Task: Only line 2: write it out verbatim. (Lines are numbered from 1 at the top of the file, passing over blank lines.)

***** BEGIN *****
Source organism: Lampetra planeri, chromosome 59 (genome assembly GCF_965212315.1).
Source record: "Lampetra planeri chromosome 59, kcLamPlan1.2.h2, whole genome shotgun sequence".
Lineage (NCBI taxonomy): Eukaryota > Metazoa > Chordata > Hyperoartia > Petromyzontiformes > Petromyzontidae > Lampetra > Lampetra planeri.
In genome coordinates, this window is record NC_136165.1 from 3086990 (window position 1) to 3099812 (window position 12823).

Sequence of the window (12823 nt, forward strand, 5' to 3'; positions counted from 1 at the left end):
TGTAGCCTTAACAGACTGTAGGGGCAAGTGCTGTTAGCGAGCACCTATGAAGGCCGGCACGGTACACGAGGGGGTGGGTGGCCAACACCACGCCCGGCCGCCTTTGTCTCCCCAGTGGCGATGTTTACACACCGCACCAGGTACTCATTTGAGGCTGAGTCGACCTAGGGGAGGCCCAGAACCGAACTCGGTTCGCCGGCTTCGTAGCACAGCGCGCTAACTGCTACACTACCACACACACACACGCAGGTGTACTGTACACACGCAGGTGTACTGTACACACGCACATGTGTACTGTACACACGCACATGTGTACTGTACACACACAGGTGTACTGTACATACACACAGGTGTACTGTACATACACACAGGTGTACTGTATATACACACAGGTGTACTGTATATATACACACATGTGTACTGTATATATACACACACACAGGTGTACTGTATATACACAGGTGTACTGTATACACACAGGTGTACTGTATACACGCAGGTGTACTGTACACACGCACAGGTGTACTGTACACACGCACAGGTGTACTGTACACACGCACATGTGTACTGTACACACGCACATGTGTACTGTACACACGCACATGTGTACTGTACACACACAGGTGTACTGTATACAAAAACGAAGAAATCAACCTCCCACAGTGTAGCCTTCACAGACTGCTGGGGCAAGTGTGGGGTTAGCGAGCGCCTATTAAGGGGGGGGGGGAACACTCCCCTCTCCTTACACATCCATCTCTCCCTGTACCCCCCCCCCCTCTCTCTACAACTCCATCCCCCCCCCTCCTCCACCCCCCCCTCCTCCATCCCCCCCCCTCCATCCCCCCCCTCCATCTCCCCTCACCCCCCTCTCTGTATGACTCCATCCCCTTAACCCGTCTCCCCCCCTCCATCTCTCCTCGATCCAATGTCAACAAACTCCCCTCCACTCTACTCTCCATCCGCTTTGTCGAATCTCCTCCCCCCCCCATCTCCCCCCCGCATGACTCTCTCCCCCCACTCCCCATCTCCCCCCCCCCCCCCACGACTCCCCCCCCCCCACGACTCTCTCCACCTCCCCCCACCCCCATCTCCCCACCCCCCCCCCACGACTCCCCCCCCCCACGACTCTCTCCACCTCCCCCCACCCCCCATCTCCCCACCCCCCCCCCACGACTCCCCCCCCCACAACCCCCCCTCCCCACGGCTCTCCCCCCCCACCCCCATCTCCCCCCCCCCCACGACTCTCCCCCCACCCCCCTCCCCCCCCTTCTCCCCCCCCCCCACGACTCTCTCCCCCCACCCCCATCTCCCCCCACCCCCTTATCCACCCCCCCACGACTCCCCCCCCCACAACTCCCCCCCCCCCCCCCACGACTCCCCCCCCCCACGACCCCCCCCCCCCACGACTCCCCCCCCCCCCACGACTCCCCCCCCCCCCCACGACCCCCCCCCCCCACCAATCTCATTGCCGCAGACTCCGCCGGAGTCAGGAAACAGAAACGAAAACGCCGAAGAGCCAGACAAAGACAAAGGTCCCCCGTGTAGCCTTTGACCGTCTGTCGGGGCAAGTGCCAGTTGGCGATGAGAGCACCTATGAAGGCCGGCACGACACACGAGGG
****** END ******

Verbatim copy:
Source record: "Lampetra planeri chromosome 59, kcLamPlan1.2.h2, whole genome shotgun sequence".